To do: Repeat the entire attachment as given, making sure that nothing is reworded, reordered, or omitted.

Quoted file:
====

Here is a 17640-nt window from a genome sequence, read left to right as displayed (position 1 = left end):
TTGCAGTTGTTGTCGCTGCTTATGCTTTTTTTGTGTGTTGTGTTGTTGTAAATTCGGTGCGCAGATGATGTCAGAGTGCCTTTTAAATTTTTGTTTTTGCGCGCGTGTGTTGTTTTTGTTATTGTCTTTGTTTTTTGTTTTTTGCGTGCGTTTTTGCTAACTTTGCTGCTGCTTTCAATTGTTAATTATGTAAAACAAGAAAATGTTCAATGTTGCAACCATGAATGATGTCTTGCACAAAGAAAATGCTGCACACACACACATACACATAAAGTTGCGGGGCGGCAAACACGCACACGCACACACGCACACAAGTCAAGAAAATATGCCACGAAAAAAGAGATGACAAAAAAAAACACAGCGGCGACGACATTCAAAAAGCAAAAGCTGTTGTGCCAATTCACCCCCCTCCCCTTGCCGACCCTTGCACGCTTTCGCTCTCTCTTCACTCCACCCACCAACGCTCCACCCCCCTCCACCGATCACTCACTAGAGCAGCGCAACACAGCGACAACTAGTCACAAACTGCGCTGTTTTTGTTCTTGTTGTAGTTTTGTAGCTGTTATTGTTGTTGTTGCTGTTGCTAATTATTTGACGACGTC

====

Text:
Here is a 17640-nt window from a genome sequence, read left to right as displayed (position 1 = left end):
TTGCAGTTGTTGTCGCTGCTTATGCTTTTTTTGTGTGTTGTGTTGTTGTAAATTCGGTGCGCAGATGATGTCAGAGTGCCTTTTAAATTTTTGTTTTTGCGCGCGTGTGTTGTTTTTGTTATTGTCTTTGTTTTTTGTTTTTTGCGTGCGTTTTTGCTAACTTTGCTGCTGCTTTCAATTGTTAATTATGTAAAACAAGAAAATGTTCAATGTTGCAACCATGAATGATGTCTTGCACAAAGAAAATGCTGCACACACACACATACACATAAAGTTGCGGGGCGGCAAACACGCACACGCACACACGCACACAAGTCAAGAAAATATGCCACGAAAAAAGAGATGACAAAAAAAAACACAGCGGCGACGACATTCAAAAAGCAAAAGCTGTTGTGCCAATTCACCCCCCTCCCCTTGCCGACCCTTGCACGCTTTCGCTCTCTCTTCACTCCACCCACCAACGCTCCACCCCCCTCCACCGATCACTCACTAGAGCAGCGCAACACAGCGACAACTAGTCACAAACTGCGCTGTTTTTGTTCTTGTTGTAGTTTTGTAGCTGTTATTGTTGTTGTTGCTGTTGCTAATTATTTGACGACGTC